One day in early December, Ephrata High School math teacher Kris Miller took a rather peculiar approach in class.

He had his students read an article from a recent edition of Scholastic News. “Could You Clone Your Pet?” the headline read.

Miller then went around the room and asked students to share their pets’ names and decide whether they’d consider cloning them. After all, who doesn’t want their pet to live forever?

“Charice? No,” Miller said, uncharacteristically fumbling on the student’s name.

“Charis,” the student said, correcting him.

“Charis. Darn it,” Miller said.

“I used to have, um, three cats, but now I only have two because one of them died,” Charis said.

“Oh, that’s sad,” Miller said. “Did you ever think about cloning your cat?”

“No,” Charis said.

It’s not every day Miller has such a discussion with his students. That’s because, on this day, Miller wasn’t teaching math. He was teaching fourth-grade at Highland Elementary School.

Ephrata Teacher

Ephrata High School math teacher and football coach Kris Miller works with a student as he fills in for a fourth grade teacher at Highland Elementary School Tuesday, Dec. 1, 2020.

It was part of a temporary volunteer initiative at Ephrata Area School District to recruit high school teachers to fill empty classrooms at the elementary and middle school level. The district was facing a higher amount of teacher quarantines due to holiday gatherings and out-of-state travel.

While teacher quarantines and staff shortages were of heightened concern around the holidays, it’s been a nagging issue for all Lancaster County school districts this pandemic-plagued school year as administrators think of every possible way to keep school buildings open.

Quarantined teachers are remote teaching from home. They’re using prep periods to fill in for absent colleagues. In some districts, schools are merging classes together, abandoning social distance protocols put in place to keep students and educators safe.

Compounding that is the shrinking pool of available substitute teachers — an existing problem that’s been exacerbated by the pandemic.

When all else fails, a school is forced to suspend in-person instruction.

‘It can burn staff out’

One of the latest victims: Wheatland Middle School in the School District of Lancaster.

Students there have learned remotely since Feb. 11, when more than 20% of the school’s staff was absent. District spokesman Adam Aurand wouldn’t share exactly how many teachers were out — because teacher quarantines change all the time, he said — but a certain amount of teachers were quarantined due to one case of COVID-19. Wheatland has 75 full-time staff, 20% of which would be 15.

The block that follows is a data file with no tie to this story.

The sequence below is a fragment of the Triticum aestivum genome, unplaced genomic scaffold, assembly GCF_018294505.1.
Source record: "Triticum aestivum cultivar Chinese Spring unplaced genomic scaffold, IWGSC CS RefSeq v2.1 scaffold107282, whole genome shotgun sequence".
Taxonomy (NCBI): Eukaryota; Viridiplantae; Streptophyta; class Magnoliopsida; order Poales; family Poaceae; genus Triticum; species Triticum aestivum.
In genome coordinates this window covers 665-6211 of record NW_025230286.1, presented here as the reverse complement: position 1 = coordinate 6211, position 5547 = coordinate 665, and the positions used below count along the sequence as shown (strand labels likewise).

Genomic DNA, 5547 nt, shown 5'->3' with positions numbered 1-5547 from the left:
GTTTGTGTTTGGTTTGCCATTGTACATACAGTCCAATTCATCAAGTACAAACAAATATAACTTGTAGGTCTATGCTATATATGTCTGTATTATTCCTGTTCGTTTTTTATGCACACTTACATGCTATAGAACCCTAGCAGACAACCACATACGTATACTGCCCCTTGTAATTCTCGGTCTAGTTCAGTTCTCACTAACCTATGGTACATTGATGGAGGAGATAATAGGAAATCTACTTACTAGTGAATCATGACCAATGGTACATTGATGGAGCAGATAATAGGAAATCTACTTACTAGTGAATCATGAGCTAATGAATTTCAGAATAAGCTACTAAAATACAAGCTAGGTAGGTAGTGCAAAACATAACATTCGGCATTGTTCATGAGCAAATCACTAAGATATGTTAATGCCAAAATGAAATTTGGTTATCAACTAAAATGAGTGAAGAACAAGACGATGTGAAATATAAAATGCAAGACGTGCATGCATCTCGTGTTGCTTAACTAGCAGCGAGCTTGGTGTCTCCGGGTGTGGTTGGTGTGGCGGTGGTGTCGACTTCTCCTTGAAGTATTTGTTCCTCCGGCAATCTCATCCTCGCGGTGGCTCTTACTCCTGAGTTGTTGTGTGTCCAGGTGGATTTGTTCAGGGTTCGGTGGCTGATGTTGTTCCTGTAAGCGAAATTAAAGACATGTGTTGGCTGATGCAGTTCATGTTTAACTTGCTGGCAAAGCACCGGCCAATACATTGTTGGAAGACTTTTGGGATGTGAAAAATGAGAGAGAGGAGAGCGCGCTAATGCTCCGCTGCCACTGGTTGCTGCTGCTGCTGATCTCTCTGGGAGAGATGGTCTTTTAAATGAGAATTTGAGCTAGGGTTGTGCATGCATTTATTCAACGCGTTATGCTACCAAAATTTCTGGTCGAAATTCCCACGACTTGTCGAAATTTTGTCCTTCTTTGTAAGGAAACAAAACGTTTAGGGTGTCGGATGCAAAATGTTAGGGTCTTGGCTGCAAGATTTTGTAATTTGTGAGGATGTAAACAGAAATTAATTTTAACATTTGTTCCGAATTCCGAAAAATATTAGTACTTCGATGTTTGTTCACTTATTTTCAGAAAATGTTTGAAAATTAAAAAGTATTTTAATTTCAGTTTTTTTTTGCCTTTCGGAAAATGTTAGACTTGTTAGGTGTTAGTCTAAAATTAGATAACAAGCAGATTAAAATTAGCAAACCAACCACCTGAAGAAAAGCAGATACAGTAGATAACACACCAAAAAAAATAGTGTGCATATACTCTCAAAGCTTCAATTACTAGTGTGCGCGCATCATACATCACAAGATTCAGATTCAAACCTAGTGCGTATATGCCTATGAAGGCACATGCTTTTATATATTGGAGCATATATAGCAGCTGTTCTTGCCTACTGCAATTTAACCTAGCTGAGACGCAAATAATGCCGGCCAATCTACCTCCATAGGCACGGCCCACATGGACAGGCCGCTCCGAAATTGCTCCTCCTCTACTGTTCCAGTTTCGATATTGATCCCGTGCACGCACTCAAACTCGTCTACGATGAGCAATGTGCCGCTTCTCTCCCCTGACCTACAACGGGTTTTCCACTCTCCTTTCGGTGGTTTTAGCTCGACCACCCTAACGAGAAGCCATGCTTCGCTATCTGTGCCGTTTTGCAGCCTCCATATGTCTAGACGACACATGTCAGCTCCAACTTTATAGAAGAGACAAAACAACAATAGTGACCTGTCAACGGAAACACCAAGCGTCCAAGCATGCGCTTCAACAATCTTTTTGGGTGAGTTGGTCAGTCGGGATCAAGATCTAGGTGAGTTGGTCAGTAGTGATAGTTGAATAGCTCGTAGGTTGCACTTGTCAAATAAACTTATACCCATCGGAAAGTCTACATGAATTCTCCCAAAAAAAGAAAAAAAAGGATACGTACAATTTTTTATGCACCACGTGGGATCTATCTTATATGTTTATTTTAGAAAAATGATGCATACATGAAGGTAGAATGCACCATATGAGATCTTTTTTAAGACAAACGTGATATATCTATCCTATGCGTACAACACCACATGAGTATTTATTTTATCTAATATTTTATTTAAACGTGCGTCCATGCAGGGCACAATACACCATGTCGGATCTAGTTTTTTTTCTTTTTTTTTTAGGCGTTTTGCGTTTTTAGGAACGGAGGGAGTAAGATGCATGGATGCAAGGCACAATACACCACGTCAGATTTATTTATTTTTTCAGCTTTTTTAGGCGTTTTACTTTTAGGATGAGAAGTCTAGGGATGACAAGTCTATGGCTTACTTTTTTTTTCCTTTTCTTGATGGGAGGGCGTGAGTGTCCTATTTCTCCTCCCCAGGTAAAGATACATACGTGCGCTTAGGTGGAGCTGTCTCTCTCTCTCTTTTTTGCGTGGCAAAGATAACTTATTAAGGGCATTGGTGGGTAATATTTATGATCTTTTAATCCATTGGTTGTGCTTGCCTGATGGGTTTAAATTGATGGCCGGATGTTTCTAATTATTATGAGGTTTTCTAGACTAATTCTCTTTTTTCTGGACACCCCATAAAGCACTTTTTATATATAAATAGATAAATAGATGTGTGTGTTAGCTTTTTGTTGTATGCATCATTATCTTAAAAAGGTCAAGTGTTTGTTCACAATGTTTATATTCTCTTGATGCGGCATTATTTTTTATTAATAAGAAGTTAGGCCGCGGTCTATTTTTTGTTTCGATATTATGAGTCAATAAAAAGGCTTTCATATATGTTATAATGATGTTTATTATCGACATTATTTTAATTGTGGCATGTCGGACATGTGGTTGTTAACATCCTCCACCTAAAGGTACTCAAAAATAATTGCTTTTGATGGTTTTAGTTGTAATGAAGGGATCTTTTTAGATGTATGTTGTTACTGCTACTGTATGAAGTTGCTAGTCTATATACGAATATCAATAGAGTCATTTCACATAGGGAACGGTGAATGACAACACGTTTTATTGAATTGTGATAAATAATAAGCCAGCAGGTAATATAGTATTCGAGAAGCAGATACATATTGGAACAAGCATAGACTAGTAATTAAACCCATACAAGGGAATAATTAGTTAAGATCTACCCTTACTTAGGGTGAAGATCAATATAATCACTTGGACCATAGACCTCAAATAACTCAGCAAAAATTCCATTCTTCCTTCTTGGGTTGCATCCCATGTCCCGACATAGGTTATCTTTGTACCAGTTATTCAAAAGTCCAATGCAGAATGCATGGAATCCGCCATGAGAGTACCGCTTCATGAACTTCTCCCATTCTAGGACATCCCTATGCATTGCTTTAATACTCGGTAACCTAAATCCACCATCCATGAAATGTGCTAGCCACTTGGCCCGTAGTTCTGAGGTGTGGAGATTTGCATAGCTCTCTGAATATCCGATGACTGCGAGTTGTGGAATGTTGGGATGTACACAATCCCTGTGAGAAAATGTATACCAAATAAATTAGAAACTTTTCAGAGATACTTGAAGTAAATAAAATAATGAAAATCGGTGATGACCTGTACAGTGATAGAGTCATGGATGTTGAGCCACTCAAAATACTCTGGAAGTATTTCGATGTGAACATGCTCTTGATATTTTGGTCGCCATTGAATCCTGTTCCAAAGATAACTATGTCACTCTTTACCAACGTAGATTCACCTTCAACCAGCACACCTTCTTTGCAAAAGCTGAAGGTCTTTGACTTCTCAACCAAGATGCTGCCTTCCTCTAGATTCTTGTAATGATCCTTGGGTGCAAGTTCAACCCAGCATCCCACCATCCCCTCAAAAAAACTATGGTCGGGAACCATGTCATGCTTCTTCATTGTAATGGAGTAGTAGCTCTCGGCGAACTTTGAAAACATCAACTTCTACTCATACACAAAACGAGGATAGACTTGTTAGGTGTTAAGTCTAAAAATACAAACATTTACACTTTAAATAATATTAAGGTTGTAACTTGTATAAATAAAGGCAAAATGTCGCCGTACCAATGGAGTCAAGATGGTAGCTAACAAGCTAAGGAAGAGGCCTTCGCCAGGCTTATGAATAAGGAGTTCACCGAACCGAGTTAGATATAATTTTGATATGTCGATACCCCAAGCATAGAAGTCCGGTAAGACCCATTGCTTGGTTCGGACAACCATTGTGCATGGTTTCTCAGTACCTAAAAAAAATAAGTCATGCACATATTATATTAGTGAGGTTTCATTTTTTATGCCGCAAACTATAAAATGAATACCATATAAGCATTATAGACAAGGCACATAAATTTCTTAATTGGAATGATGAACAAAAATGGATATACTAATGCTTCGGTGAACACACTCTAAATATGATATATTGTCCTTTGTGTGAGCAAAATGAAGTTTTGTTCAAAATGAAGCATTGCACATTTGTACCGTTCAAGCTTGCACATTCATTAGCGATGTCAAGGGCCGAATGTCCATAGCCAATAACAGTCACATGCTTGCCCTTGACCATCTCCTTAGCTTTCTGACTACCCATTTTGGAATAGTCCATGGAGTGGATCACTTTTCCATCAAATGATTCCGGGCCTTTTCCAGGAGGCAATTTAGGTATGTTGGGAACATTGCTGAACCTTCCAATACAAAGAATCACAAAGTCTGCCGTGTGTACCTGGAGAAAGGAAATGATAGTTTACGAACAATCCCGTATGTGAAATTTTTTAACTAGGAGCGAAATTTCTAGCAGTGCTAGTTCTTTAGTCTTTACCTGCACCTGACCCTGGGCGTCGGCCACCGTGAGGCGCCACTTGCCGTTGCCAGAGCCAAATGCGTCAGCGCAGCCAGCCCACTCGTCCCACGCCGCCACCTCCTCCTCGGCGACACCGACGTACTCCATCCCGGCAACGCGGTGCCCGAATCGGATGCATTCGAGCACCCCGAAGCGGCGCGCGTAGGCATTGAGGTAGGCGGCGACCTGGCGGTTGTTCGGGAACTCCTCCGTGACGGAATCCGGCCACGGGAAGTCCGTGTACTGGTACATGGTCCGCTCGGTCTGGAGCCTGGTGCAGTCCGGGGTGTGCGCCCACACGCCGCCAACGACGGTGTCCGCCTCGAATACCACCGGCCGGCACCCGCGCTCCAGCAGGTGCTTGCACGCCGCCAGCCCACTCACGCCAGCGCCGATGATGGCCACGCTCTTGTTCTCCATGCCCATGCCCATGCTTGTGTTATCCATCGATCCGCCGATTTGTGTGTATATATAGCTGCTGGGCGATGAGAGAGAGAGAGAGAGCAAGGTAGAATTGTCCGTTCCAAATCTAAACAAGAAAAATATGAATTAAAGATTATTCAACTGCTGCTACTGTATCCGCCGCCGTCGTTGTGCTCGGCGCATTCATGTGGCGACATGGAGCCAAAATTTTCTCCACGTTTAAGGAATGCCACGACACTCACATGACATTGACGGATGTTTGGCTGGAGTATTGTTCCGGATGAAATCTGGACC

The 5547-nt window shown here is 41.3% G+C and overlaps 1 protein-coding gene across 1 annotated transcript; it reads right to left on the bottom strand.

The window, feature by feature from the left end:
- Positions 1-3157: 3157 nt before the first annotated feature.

As of Wednesday afternoon, there were five COVID-19 cases among students and employees at Wheatland, but none actively impacting staffing. Students were expected to return to in-person learning today; however, a districtwide flexible instructional day was implemented because of the snow forecast. 

School District of Lancaster, the largest county school district with about 11,000 students, is less than a month into having all grades back for in-person learning, but staffing has already proven to be a problem.

When quarantined teachers are able to work from home, they do, Aurand said. But an adult still needs to physically be present in the classroom. Other teachers, principals, paraprofessionals, even district office-level staff have filled in for teachers when substitutes aren’t immediately available.

“It can burn staff out,” Aurand said, “because they don’t have the prep time they’re used to having. But it’s sort of an all-hands-on-deck approach.”

To attract more substitutes, Lancaster recently upped its pay rate to $135 per day for daily substitutes and $175 per day for long-term substitutes.

“It’s a concern,” Aurand said of substitute teacher availability. “If we’re asking them to provide 20% of staff, that’s a significant ask of them.”

Aurand is talking about the Substitute Teacher Service, which hires and assigns substitute teachers for all but two Lancaster County school districts.

Shrinking substitute pool